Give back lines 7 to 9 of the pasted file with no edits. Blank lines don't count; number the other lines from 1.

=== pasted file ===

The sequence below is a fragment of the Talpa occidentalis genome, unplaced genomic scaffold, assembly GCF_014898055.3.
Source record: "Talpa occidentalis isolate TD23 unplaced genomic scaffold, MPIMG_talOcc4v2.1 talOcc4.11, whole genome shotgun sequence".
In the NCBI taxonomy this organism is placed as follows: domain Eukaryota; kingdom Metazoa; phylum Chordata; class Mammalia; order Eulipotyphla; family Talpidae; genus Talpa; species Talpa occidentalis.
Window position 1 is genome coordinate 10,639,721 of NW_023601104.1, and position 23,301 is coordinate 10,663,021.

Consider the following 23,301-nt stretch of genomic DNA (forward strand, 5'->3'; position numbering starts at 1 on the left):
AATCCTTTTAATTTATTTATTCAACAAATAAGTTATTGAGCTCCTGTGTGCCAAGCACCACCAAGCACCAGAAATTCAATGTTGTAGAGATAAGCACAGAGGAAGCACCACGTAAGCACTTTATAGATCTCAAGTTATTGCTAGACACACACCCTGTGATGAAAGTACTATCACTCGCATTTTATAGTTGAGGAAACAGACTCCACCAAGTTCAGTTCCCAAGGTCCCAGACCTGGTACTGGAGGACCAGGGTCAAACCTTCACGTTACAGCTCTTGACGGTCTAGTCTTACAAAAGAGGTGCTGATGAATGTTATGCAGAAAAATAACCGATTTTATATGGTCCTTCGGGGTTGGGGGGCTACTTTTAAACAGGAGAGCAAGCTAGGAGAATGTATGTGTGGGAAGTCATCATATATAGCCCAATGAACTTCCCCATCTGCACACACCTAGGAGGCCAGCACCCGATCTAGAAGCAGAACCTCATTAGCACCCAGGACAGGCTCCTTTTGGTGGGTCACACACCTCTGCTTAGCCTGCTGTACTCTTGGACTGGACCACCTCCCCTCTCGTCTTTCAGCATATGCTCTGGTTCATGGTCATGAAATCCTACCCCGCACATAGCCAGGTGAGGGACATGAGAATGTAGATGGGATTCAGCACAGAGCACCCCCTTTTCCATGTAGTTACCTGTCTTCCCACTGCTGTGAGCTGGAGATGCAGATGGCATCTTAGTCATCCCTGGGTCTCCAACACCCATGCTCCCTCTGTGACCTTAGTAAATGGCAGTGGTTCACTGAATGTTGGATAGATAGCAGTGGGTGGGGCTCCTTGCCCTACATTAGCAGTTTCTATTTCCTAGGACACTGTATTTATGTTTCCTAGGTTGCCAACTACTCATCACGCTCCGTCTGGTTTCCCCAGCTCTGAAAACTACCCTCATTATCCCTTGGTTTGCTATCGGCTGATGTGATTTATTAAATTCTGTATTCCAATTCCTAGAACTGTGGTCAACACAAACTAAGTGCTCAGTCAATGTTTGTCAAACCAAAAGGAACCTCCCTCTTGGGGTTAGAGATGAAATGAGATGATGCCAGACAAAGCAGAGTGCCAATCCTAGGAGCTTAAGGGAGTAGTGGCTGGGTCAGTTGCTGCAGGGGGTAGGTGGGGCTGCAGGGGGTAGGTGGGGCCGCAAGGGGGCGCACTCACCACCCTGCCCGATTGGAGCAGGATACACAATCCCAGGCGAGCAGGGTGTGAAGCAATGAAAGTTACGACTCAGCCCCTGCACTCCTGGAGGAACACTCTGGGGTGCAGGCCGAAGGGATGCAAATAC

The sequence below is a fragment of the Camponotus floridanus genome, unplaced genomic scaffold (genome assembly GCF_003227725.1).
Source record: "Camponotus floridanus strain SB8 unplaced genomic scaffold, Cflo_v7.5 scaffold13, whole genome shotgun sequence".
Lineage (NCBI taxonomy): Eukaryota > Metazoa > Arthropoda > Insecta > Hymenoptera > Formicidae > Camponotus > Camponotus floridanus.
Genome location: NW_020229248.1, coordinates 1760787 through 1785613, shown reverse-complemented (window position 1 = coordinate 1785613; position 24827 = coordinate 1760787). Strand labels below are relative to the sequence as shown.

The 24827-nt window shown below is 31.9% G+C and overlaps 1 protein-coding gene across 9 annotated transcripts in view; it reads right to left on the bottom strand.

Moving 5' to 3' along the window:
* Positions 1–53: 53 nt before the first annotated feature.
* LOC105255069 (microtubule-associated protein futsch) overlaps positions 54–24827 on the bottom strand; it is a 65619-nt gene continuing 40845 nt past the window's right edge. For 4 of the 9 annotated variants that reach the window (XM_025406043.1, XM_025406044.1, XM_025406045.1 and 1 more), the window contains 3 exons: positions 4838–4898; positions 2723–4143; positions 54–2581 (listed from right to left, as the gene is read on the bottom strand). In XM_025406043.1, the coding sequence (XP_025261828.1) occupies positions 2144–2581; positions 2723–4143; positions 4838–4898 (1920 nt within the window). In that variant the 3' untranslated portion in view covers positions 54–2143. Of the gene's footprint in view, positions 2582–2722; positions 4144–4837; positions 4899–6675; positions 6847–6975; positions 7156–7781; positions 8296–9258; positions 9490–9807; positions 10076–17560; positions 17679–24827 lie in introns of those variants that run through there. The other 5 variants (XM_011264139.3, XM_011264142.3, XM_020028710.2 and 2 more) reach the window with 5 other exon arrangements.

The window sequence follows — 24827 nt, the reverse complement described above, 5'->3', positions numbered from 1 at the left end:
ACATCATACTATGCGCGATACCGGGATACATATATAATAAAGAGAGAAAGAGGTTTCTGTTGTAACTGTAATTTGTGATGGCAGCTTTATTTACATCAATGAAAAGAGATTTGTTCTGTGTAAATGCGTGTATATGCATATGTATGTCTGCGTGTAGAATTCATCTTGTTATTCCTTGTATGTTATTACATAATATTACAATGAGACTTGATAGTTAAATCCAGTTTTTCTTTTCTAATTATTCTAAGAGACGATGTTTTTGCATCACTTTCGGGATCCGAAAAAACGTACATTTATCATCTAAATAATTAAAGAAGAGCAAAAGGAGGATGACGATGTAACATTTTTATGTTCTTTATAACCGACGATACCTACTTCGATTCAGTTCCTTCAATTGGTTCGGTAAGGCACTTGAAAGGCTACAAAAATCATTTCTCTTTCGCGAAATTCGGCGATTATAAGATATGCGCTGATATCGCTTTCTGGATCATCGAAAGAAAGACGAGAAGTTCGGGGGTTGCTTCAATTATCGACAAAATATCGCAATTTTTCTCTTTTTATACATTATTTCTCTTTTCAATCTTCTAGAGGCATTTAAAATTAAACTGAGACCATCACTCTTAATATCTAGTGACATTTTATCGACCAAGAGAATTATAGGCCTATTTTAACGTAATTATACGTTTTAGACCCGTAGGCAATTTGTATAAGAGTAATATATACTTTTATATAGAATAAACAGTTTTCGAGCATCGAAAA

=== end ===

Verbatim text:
The sequence below is a fragment of the Camponotus floridanus genome, unplaced genomic scaffold (genome assembly GCF_003227725.1).
Source record: "Camponotus floridanus strain SB8 unplaced genomic scaffold, Cflo_v7.5 scaffold13, whole genome shotgun sequence".
Lineage (NCBI taxonomy): Eukaryota > Metazoa > Arthropoda > Insecta > Hymenoptera > Formicidae > Camponotus > Camponotus floridanus.